Designscape architects, along with Format Engineers, have been commissioned by
Crapper and Sons to develop a prototype building structure that could be developed
for use as commercial space for various purposes, while allowing the roof to be used
This building type forms part of a masterplan for a sustainable, self-sufficient town,
and utilises the power generated by the energy recovery plant already planned for
the site. The prototype structure uses the slope of the land to provide roof access
from the upper slope, and building access from below.
Key to the proposals is the ambition to build large spaces with a load bearing roof
structure, at relatively low cost. Designscape worked with Format Engineers to
develop the concept of a thin concrete shell structure that could span a 20m x 20m
grid with clear internal headroom up to 6m high. These shell structures had been
used widely in the 1950s and 60’s, however have largely disappeared from use due
to the high cost of shuttering formwork. The ambition of this project was to test a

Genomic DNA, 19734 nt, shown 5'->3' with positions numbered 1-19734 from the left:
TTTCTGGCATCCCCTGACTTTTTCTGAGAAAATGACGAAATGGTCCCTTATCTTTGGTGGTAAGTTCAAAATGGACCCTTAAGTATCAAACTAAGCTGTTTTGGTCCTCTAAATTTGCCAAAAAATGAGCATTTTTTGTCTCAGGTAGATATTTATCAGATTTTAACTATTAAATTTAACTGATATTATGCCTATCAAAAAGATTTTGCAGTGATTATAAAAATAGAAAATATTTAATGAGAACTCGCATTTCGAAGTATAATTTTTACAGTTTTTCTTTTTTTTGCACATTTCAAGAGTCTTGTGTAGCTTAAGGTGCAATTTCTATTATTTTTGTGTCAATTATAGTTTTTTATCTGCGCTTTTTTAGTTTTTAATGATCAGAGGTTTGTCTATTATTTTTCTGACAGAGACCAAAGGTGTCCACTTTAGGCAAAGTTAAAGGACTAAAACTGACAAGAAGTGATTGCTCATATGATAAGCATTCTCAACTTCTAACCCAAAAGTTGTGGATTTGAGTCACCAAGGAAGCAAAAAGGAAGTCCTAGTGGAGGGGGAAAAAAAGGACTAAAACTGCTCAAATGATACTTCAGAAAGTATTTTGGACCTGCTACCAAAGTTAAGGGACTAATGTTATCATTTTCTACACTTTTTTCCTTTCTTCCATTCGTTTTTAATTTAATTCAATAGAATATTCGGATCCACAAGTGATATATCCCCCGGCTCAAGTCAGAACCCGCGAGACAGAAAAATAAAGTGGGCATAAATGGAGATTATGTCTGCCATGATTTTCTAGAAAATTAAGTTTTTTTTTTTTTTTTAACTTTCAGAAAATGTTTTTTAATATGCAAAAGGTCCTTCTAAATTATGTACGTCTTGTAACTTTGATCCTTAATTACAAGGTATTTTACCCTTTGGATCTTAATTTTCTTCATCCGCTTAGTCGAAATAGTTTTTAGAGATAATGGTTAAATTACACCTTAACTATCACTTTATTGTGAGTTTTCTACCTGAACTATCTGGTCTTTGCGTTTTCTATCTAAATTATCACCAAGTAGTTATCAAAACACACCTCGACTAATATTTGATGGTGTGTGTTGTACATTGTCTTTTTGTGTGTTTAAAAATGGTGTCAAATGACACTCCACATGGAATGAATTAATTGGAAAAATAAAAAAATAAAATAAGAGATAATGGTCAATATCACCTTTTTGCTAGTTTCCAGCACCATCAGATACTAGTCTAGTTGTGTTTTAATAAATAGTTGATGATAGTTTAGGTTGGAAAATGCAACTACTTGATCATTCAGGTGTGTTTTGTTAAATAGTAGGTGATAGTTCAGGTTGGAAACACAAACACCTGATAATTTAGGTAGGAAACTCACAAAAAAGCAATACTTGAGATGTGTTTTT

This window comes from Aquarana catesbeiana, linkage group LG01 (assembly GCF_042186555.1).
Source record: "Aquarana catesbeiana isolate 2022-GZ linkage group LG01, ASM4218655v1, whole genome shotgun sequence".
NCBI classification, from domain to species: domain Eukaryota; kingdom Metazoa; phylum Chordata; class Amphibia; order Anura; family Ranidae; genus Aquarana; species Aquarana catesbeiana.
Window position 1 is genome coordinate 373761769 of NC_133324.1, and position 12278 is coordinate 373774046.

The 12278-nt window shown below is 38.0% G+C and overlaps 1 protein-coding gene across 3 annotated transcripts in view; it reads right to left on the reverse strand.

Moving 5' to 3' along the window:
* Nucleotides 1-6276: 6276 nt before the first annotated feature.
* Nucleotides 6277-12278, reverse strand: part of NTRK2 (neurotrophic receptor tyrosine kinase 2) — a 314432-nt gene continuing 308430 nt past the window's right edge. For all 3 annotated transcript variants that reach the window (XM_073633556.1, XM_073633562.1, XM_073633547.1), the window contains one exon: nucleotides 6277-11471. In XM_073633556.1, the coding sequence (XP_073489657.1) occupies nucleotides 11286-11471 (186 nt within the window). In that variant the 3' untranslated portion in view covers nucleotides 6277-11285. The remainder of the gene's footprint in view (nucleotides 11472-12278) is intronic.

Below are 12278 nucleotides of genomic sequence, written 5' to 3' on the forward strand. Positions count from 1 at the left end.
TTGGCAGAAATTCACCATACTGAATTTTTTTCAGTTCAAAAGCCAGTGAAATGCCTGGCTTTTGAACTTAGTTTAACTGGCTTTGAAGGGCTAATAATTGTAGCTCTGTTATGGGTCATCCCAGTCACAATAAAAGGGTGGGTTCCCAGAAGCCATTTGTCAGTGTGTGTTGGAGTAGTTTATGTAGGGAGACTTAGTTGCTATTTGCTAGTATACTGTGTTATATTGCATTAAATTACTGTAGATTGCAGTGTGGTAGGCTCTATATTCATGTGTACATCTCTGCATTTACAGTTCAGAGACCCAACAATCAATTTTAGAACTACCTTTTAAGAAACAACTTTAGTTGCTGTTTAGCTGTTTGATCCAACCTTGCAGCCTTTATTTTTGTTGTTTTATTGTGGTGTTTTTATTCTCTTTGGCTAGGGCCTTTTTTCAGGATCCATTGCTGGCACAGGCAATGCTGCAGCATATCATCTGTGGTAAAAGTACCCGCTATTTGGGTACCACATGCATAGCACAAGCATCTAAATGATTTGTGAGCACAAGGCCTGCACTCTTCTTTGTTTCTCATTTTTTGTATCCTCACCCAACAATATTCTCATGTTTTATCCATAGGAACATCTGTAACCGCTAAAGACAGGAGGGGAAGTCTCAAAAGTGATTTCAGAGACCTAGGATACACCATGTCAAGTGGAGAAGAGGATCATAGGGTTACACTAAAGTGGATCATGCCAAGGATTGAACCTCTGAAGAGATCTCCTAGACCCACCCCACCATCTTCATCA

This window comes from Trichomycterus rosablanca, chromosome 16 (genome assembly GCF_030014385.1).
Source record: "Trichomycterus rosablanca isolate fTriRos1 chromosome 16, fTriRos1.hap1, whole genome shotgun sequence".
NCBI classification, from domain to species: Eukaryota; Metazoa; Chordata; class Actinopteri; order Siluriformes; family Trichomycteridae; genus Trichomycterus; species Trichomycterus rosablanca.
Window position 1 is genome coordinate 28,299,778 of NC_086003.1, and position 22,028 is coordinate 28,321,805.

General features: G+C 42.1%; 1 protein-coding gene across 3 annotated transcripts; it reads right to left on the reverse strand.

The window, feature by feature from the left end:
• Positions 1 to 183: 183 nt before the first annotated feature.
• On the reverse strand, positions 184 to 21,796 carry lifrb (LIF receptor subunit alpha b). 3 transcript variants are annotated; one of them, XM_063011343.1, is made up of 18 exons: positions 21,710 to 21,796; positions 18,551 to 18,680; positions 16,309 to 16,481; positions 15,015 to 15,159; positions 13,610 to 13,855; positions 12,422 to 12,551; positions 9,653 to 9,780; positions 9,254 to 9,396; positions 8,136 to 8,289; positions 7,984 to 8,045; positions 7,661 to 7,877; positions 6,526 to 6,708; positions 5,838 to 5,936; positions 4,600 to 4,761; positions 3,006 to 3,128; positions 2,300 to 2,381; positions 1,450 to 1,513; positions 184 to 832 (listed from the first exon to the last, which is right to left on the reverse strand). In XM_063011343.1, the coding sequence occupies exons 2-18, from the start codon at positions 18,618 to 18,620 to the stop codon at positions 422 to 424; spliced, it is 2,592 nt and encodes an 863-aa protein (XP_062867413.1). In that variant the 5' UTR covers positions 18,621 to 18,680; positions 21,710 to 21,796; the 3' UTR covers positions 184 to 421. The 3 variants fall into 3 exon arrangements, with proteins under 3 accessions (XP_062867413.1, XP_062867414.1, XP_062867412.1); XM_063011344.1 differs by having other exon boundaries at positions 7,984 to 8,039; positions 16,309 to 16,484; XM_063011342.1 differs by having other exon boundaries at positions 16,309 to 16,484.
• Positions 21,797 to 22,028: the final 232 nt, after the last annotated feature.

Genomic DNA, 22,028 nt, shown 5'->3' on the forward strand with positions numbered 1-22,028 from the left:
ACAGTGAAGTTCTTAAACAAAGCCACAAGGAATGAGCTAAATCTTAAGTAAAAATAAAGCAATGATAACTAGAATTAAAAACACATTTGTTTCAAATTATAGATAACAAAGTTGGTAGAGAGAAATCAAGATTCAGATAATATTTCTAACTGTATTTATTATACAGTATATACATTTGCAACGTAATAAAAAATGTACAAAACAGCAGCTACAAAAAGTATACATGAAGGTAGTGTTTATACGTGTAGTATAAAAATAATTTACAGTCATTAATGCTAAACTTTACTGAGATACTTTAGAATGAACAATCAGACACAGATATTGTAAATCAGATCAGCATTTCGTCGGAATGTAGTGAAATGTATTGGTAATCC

method of construction that could be repeated in an infinite number of different plan
variations, avoiding this high formwork cost. After considering alternative forms of
shuttering, including pneumatic balloons and methods to avoid it altogether,
Designscape proposed that the shells be cast on earth formed to shape on site and
then excavated beneath after curing.
Crapper and Sons are experts in earthmoving and established that that they could
utilise GPS controlled equipment to sculpt the specific forms of the proposed shells.
Using parametric modelling, Format Engineers designed the minimum of
reinforcement necessary for the shells and conceived a unique method for placing it
on the earth forms using Augmented Reality headsets. The concrete is applied by
spray and then trowelled to the specified thickness. The first prototype has now
obtained planning approval and Crapper and Sons intend to test the design and
construction methodology early next year.
Full page here
Collaborators: Format Engineers